ADDRESS OF THE HOLY FATHER JOHN PAUL II
TO THE NEW AMBASSADOR
OF THE PEOPLE'S REPUBLIC OF BANGLADESH
TO THE HOLY SEE*
Friday, 10 January 1992
I welcome you today to the Vatican and am pleased to accept the Letters of Credence appointing you Ambassador Extraordinary and Plenipotentiary of the People's Republic of Bangladesh. I take this opportunity to reaffirm my sentiments of esteem and friendship for the Bangladeshi people. Their warm hospitality during my visit to your country some five years ago remains for me a vivid memory, for I came as a "brother... in our common humanity..., our adoration of the One God... and [in] human solidarity" (John Paul II, Address at the International Airport of Dacca, 1, [19 Nov. 1986]) and thus I was received. I thank you for conveying the cordial greetings of His Excellency President Abdur Rahman Biswas, and I ask you to express to him and to the Government and citizens of your nation my prayerful best wishes for their efforts to advance the common good.
The tide of world events in the last few years is radically altering the way in which nations and peoples relate to one another. Insofar as this shift has brought about a lessening of international tensions, the peoples of the world have an unparalleled opportunity to work for development, and especially for the advancement of those nations which do not yet enjoy a proper share of the fruits of creation. Many human resources which, in the context of a world divided into opposing blocs, had previously been devoted to military purposes can now be made available and indeed ought to be used in the cause of progress. And among these, certain moral resources must not be underestimated, such as creative initiative, commitment to education and research, an unshakable resolve to achieve the goal of cooperation and peace, and generous self-sacrifice, to mention but a few. Specifically human goods such as these are most important weapons against underdevelopment (Cf. John Paul II, Centesimus Annus, 31-32).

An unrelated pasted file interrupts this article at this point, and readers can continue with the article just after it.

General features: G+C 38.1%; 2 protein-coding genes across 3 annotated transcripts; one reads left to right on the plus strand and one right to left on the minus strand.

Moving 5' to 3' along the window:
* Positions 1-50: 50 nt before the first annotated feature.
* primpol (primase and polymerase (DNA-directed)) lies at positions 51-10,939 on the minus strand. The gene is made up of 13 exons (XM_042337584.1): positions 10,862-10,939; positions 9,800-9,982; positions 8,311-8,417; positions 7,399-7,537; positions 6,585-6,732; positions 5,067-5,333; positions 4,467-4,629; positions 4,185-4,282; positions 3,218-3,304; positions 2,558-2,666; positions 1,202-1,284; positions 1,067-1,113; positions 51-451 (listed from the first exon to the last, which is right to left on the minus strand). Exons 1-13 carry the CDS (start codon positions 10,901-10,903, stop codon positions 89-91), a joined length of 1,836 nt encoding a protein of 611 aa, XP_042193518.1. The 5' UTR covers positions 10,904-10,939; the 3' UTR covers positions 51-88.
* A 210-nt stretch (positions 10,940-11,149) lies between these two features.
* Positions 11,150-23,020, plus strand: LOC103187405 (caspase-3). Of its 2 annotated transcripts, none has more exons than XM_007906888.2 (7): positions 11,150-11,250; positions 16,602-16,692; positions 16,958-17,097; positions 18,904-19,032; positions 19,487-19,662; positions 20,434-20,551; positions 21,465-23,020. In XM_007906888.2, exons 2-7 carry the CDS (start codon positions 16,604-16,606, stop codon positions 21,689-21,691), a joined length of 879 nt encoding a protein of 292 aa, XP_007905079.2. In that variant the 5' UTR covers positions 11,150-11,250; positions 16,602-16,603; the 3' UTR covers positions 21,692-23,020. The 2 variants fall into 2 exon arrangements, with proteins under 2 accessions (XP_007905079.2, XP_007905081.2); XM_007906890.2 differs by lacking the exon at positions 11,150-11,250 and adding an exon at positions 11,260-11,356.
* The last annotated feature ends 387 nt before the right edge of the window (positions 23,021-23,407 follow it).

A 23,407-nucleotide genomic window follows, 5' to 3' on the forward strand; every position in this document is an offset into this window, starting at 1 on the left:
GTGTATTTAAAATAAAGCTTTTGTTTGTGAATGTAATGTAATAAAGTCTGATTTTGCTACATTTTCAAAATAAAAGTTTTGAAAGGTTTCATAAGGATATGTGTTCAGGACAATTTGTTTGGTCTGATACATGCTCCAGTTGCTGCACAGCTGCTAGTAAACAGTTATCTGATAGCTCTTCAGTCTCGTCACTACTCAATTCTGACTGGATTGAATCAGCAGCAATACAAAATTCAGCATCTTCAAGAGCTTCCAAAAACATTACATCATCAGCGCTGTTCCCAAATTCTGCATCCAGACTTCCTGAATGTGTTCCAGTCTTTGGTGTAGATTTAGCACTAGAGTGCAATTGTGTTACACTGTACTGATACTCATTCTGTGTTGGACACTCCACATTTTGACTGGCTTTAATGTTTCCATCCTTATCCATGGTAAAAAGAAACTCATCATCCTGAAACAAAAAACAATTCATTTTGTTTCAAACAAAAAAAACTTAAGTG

Effective international cooperation for development should broaden rather than diminish the scope for developing nations to act freely in determining the appropriate means by which to pursue the common good. Not only does true development demand that each nation grow in self-affirmation; it also requires that individual citizens should be enabled to advance in the responsible exercise of their own personal freedom. Thus the establishment of more participatory and more just political structures, based upon a civil constitution which reflects the natural law and honours human dignity, "is the necessary condition and sure guarantee of the development of 'the whole individual and of all the people'" (John Paul II, Sollicitudo Rei Socialis, 44). In the light of this truth about the individual and society, I take particular note of your mention of the efforts of the Bangladeshi people to achieve a more representative and more democratic form of government. I pray that Almighty God will help them to persevere and will crown those efforts with success.
I am pleased that you have referred to the Holy See as a force for the advancement of peace in the world. In her service of the cause of peace, the Church has a role and competence which are distinct from those proper to civil society. This distinctiveness, while precluding any identification of the Church with the political community, in no way lessens the urgency with which she seeks to serve man's personal and social vocation (Cf. Gaudium et Spes, 76). In fidelity to her proper role of making known to people the path of their eternal destiny as established by the Creator, the Church proclaims the truth of the dignity of the human person and strengthens the solidarity which can lead to effective action for the common good. By the faithful discharge of her stewardship in transcendent matters, she is present in the temporal order, educating consciences to the truths and values which are basic to society's well-being.